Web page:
SIR JOHN ROBERTSON – Royal Botanic Garden, Sydney
Sir John Robertson (1816 – 1891), was a prominent land reformer and politician best known for his roles as the secretary for lands and as Premier, a post he held four times (1860 – 61, 1875 – 77, 1877, and 1885 – 86). His political career in New South Wales spanned nearly four decades, https://adb.anu.edu.au/biography/robertson-sir-john-4490. The bronze statue of Robertson currently located in The Domain was sponsored by his friends and admirers after his death. Designed by Mr. J. Horbury Hunt, the sculpture was executed by Mr. James White and stands upon a trachyte pedestal inscribed with his name, roles, and the date of installation. Further information about sculptures at the Gardens can be found on their website: https://www.rbgsyd.nsw.gov.au/learn/living-learning/primary-school-resources/garden-art/sculpture-at-the-gardens.
O’Sullivan Conservation was engaged by the Royal Botanic Garden, Sydney to treat the bronze sculpture and stone pedestal, with consideration given to the bees currently occupying the statue. The beehive, purportedly several decades old, is considered an integral component of the sculpture and of utmost importance to the pollination of the gardens. Both the RBG and OSC were careful to ensure that the conservation treatment plan would cause minimal disruption to the bees. A handheld smoker and beekeeping gear were used on-site daily to ensure staff safety and bee placidity.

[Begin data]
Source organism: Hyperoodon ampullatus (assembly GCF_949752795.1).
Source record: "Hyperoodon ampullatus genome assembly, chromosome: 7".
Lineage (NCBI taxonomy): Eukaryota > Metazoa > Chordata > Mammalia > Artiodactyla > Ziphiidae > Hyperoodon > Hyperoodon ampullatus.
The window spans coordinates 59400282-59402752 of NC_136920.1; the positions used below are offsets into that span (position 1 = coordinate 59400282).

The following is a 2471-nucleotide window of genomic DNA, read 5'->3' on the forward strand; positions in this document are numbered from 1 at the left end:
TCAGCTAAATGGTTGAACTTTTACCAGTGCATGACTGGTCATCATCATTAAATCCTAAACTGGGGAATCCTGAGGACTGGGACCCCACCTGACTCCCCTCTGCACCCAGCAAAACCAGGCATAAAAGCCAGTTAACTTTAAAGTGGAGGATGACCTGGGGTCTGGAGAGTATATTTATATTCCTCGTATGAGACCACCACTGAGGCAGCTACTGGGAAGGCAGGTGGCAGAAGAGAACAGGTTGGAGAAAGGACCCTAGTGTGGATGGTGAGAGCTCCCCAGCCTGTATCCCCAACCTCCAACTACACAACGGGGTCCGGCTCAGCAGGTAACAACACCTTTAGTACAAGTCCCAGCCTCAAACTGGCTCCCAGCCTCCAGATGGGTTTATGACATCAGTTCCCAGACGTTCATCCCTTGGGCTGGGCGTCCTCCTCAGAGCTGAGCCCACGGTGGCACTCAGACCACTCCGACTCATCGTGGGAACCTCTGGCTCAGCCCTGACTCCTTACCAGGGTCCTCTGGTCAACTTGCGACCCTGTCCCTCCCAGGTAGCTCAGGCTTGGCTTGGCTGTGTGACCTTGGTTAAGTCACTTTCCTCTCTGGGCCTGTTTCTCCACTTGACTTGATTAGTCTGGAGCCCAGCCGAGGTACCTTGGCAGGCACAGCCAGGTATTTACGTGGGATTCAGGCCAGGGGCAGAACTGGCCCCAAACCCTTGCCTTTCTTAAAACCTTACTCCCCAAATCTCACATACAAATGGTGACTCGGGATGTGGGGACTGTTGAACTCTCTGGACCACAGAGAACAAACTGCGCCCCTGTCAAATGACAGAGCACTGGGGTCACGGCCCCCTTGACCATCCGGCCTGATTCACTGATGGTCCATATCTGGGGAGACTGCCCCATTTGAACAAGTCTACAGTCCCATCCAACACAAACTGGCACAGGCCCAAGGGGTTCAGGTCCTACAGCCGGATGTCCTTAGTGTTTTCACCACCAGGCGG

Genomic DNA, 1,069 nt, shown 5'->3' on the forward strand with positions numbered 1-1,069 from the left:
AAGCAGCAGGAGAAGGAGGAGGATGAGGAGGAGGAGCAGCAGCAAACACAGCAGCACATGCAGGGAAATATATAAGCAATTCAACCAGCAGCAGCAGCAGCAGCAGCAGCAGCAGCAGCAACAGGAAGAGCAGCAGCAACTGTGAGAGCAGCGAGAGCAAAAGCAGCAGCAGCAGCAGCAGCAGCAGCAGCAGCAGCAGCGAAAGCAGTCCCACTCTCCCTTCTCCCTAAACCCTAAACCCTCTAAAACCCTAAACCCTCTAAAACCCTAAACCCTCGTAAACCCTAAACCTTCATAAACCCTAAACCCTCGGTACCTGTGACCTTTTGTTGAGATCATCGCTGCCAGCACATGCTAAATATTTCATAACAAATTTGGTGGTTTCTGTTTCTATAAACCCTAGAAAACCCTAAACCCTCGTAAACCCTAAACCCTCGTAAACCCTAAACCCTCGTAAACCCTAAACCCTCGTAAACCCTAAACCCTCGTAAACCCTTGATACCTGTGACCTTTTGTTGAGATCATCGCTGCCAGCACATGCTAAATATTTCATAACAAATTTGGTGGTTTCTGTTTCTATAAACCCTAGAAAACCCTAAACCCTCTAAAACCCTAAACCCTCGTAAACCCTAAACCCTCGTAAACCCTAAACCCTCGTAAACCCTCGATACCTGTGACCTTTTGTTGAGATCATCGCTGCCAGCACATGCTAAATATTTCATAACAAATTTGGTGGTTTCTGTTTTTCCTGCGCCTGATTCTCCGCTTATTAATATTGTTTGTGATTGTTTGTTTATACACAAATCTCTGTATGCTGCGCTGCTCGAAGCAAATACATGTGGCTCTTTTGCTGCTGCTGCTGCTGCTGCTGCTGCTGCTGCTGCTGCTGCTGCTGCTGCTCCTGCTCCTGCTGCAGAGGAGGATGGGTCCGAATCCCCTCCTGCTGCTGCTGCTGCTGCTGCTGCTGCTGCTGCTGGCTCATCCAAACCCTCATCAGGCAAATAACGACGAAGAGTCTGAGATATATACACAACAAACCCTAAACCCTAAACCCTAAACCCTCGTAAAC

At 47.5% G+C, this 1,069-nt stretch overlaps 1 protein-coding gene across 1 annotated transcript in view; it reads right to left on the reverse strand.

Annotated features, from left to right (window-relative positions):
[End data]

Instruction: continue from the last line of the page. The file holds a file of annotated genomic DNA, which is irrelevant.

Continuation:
Both the stone and bronze were initially hand washed to remove considerable accumulations of biological growth, dust, dirt, cobwebs, insect casings, leaf litter, and other debris resulting from the statue’s shaded location. A significant black atmospheric deposit was observed on the bronze following the initial clean, necessitating a meticulous second cleaning. Variations in the revealed patina were selectively reduced, and several concretions were manually removed along with some minor areas of active corrosion. The bronze was given an overall rinse and a corrosion inhibitor applied prior to careful waxing and buffing. Casting flaws and smaller holes in the bronze were filled, and a biocide was applied to the stone. A full report was provided to the RBG by OSC which included recommendations for future care and maintenance.